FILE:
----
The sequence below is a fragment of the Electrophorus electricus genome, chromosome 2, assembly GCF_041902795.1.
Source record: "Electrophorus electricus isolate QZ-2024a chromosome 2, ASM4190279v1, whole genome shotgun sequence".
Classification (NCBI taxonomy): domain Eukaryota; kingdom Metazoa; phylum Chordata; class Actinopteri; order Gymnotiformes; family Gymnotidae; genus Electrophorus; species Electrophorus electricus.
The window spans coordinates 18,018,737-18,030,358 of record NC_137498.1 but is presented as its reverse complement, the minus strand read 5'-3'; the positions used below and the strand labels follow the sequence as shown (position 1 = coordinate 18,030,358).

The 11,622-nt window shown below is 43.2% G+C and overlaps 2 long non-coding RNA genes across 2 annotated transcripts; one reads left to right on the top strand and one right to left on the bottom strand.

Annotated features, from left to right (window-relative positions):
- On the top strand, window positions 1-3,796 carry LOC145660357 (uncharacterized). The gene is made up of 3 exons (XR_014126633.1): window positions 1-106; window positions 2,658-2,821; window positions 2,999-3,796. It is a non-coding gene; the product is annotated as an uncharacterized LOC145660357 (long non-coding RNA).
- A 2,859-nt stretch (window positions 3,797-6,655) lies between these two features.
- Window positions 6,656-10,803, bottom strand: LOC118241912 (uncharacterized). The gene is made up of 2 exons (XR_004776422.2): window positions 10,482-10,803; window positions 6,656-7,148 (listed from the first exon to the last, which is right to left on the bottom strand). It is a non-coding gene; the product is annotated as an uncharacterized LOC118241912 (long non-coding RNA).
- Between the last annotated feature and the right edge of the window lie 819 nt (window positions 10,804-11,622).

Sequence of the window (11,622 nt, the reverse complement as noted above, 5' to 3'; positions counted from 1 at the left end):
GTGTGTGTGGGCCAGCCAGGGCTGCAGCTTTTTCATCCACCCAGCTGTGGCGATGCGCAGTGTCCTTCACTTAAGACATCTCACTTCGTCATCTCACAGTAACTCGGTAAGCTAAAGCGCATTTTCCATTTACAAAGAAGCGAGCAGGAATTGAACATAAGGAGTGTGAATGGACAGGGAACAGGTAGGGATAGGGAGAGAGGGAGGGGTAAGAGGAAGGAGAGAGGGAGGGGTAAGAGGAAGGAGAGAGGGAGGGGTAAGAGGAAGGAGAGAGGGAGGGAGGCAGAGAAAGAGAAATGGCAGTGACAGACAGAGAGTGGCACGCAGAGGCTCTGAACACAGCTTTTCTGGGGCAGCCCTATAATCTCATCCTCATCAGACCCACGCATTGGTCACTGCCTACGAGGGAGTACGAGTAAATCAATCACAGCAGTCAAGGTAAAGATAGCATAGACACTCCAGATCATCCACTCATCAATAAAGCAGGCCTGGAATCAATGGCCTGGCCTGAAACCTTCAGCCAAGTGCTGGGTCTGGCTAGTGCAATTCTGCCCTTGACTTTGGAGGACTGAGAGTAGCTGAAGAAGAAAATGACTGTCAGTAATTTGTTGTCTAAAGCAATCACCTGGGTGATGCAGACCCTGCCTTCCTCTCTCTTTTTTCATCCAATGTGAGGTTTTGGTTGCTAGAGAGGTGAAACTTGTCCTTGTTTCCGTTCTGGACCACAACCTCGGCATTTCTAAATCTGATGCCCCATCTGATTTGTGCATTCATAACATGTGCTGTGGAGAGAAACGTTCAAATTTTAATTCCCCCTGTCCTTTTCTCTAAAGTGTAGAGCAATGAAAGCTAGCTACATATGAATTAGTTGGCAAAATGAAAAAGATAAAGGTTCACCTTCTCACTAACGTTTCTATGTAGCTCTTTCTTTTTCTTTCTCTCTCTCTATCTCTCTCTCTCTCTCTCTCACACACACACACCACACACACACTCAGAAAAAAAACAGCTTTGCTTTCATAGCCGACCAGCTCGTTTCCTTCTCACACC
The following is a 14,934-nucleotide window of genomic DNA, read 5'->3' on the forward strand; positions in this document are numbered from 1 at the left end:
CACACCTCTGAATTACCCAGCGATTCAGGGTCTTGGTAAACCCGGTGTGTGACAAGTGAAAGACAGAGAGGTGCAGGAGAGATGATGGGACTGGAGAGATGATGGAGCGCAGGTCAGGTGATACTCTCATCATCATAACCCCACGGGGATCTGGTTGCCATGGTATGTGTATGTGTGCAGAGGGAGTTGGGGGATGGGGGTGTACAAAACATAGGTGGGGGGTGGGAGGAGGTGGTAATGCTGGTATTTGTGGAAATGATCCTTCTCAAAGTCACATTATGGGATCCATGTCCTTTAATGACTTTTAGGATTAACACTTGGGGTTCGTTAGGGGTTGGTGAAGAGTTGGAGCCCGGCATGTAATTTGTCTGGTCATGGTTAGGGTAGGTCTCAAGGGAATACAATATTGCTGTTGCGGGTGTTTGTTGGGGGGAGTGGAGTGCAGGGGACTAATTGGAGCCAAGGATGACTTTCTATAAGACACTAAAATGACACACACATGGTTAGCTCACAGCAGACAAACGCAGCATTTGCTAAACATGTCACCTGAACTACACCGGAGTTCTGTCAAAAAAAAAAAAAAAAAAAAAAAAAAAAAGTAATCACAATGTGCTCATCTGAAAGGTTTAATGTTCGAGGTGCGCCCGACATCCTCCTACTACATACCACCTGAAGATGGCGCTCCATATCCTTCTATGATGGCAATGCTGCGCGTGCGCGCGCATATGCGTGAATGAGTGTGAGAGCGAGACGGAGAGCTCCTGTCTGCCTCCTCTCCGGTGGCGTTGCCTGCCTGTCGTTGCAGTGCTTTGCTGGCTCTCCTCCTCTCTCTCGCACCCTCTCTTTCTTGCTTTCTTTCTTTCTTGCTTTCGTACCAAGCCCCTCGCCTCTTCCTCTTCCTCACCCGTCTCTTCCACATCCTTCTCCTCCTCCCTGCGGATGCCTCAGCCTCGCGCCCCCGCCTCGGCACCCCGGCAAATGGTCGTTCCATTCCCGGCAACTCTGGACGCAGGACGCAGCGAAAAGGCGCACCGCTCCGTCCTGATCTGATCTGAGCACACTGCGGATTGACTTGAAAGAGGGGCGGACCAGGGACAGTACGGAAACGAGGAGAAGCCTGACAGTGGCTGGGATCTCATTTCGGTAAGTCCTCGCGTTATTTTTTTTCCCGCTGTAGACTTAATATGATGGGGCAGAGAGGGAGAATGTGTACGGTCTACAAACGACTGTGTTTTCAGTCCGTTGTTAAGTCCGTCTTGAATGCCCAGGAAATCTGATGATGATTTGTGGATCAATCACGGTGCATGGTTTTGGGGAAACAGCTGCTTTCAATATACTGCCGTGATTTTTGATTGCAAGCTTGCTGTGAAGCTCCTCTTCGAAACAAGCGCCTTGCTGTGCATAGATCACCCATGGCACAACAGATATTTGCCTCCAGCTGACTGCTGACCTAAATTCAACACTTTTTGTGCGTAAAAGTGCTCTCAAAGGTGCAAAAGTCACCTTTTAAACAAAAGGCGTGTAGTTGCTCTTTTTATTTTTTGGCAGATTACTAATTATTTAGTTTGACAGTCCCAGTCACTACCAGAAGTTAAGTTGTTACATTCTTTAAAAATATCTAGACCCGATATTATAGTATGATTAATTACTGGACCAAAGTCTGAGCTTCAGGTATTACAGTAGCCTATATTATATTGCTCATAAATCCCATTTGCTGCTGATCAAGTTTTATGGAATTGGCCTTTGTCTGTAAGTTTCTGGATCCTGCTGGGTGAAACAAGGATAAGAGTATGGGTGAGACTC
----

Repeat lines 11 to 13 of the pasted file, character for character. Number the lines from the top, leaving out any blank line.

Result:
Sequence of the window (11,622 nt, the reverse complement as noted above, 5' to 3'; positions counted from 1 at the left end):
GTGTGTGTGGGCCAGCCAGGGCTGCAGCTTTTTCATCCACCCAGCTGTGGCGATGCGCAGTGTCCTTCACTTAAGACATCTCACTTCGTCATCTCACAGTAACTCGGTAAGCTAAAGCGCATTTTCCATTTACAAAGAAGCGAGCAGGAATTGAACATAAGGAGTGTGAATGGACAGGGAACAGGTAGGGATAGGGAGAGAGGGAGGGGTAAGAGGAAGGAGAGAGGGAGGGGTAAGAGGAAGGAGAGAGGGAGGGGTAAGAGGAAGGAGAGAGGGAGGGAGGCAGAGAAAGAGAAATGGCAGTGACAGACAGAGAGTGGCACGCAGAGGCTCTGAACACAGCTTTTCTGGGGCAGCCCTATAATCTCATCCTCATCAGACCCACGCATTGGTCACTGCCTACGAGGGAGTACGAGTAAATCAATCACAGCAGTCAAGGTAAAGATAGCATAGACACTCCAGATCATCCACTCATCAATAAAGCAGGCCTGGAATCAATGGCCTGGCCTGAAACCTTCAGCCAAGTGCTGGGTCTGGCTAGTGCAATTCTGCCCTTGACTTTGGAGGACTGAGAGTAGCTGAAGAAGAAAATGACTGTCAGTAATTTGTTGTCTAAAGCAATCACCTGGGTGATGCAGACCCTGCCTTCCTCTCTCTTTTTTCATCCAATGTGAGGTTTTGGTTGCTAGAGAGGTGAAACTTGTCCTTGTTTCCGTTCTGGACCACAACCTCGGCATTTCTAAATCTGATGCCCCATCTGATTTGTGCATTCATAACATGTGCTGTGGAGAGAAACGTTCAAATTTTAATTCCCCCTGTCCTTTTCTCTAAAGTGTAGAGCAATGAAAGCTAGCTACATATGAATTAGTTGGCAAAATGAAAAAGATAAAGGTTCACCTTCTCACTAACGTTTCTATGTAGCTCTTTCTTTTTCTTTCTCTCTCTCTATCTCTCTCTCTCTCTCTCTCACACACACACACCACACACACACTCAGAAAAAAAACAGCTTTGCTTTCATAGCCGACCAGCTCGTTTCCTTCTCACACC
The following is a 14,934-nucleotide window of genomic DNA, read 5'->3' on the forward strand; positions in this document are numbered from 1 at the left end: